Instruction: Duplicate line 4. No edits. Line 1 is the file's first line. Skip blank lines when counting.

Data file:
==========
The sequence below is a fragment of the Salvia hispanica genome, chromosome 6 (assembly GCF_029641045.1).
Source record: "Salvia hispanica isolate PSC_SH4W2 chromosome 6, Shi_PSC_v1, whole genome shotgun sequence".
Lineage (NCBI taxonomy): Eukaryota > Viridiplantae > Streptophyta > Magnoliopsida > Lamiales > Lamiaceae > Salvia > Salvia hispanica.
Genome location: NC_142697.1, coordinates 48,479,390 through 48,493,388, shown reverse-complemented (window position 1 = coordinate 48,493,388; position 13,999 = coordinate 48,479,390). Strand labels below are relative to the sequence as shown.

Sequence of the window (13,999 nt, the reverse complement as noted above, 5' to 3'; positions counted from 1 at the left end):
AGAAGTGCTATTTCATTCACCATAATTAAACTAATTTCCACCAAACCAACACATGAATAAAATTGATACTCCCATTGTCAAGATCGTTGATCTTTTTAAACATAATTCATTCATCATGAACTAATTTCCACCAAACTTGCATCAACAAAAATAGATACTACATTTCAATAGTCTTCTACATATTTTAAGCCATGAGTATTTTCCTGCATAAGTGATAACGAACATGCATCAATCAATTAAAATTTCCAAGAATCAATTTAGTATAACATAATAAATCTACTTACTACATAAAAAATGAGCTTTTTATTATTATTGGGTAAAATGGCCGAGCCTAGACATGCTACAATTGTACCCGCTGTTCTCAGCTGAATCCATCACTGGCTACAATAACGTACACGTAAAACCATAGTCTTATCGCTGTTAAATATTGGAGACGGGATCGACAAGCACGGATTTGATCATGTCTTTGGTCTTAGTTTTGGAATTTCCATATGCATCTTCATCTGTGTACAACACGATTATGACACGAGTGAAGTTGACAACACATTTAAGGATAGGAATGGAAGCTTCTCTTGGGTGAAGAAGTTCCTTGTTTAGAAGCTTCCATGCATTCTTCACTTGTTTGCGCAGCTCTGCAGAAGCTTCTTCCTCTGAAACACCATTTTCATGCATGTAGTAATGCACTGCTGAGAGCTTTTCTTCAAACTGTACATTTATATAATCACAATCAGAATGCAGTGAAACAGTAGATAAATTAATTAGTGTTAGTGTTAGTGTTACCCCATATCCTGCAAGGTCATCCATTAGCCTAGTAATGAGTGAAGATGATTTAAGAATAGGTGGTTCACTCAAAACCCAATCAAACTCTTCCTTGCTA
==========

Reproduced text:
Genome location: NC_142697.1, coordinates 48,479,390 through 48,493,388, shown reverse-complemented (window position 1 = coordinate 48,493,388; position 13,999 = coordinate 48,479,390). Strand labels below are relative to the sequence as shown.